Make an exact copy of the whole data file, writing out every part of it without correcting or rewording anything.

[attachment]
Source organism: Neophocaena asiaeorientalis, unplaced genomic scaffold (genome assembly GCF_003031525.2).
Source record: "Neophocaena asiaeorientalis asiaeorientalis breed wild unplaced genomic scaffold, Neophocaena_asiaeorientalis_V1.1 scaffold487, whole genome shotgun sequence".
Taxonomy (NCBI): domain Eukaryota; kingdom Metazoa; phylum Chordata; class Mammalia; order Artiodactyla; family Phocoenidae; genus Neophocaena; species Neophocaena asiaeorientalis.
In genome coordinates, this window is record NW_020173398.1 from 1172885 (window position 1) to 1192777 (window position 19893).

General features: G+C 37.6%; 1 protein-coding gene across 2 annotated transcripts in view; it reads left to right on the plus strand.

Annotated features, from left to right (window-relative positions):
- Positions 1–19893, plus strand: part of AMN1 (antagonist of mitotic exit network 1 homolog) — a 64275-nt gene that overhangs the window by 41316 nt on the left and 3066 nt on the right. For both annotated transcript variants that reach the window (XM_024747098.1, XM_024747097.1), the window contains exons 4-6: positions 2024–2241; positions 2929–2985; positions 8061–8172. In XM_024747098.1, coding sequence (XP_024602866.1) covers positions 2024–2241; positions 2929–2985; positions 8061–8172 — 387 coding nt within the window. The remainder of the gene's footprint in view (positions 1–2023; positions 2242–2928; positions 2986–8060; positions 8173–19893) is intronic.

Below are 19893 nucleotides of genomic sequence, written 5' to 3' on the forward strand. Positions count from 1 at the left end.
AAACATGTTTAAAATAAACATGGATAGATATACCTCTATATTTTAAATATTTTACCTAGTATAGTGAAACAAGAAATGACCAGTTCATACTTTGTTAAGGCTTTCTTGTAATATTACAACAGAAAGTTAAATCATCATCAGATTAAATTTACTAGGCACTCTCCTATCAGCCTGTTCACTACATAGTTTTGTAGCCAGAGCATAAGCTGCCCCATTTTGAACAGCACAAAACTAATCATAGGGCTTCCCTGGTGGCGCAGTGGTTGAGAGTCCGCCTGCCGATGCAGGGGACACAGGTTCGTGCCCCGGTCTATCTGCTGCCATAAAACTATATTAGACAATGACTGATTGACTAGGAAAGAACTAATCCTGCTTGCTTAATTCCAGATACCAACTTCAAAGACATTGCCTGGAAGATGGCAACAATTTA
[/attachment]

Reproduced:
Source organism: Neophocaena asiaeorientalis, unplaced genomic scaffold (genome assembly GCF_003031525.2).
Source record: "Neophocaena asiaeorientalis asiaeorientalis breed wild unplaced genomic scaffold, Neophocaena_asiaeorientalis_V1.1 scaffold487, whole genome shotgun sequence".
Taxonomy (NCBI): domain Eukaryota; kingdom Metazoa; phylum Chordata; class Mammalia; order Artiodactyla; family Phocoenidae; genus Neophocaena; species Neophocaena asiaeorientalis.
In genome coordinates, this window is record NW_020173398.1 from 1172885 (window position 1) to 1192777 (window position 19893).

General features: G+C 37.6%; 1 protein-coding gene across 2 annotated transcripts in view; it reads left to right on the plus strand.

Annotated features, from left to right (window-relative positions):
- Positions 1–19893, plus strand: part of AMN1 (antagonist of mitotic exit network 1 homolog) — a 64275-nt gene that overhangs the window by 41316 nt on the left and 3066 nt on the right. For both annotated transcript variants that reach the window (XM_024747098.1, XM_024747097.1), the window contains exons 4-6: positions 2024–2241; positions 2929–2985; positions 8061–8172. In XM_024747098.1, coding sequence (XP_024602866.1) covers positions 2024–2241; positions 2929–2985; positions 8061–8172 — 387 coding nt within the window. The remainder of the gene's footprint in view (positions 1–2023; positions 2242–2928; positions 2986–8060; positions 8173–19893) is intronic.

Below are 19893 nucleotides of genomic sequence, written 5' to 3' on the forward strand. Positions count from 1 at the left end.
AAACATGTTTAAAATAAACATGGATAGATATACCTCTATATTTTAAATATTTTACCTAGTATAGTGAAACAAGAAATGACCAGTTCATACTTTGTTAAGGCTTTCTTGTAATATTACAACAGAAAGTTAAATCATCATCAGATTAAATTTACTAGGCACTCTCCTATCAGCCTGTTCACTACATAGTTTTGTAGCCAGAGCATAAGCTGCCCCATTTTGAACAGCACAAAACTAATCATAGGGCTTCCCTGGTGGCGCAGTGGTTGAGAGTCCGCCTGCCGATGCAGGGGACACAGGTTCGTGCCCCGGTCTATCTGCTGCCATAAAACTATATTAGACAATGACTGATTGACTAGGAAAGAACTAATCCTGCTTGCTTAATTCCAGATACCAACTTCAAAGACATTGCCTGGAAGATGGCAACAATTTA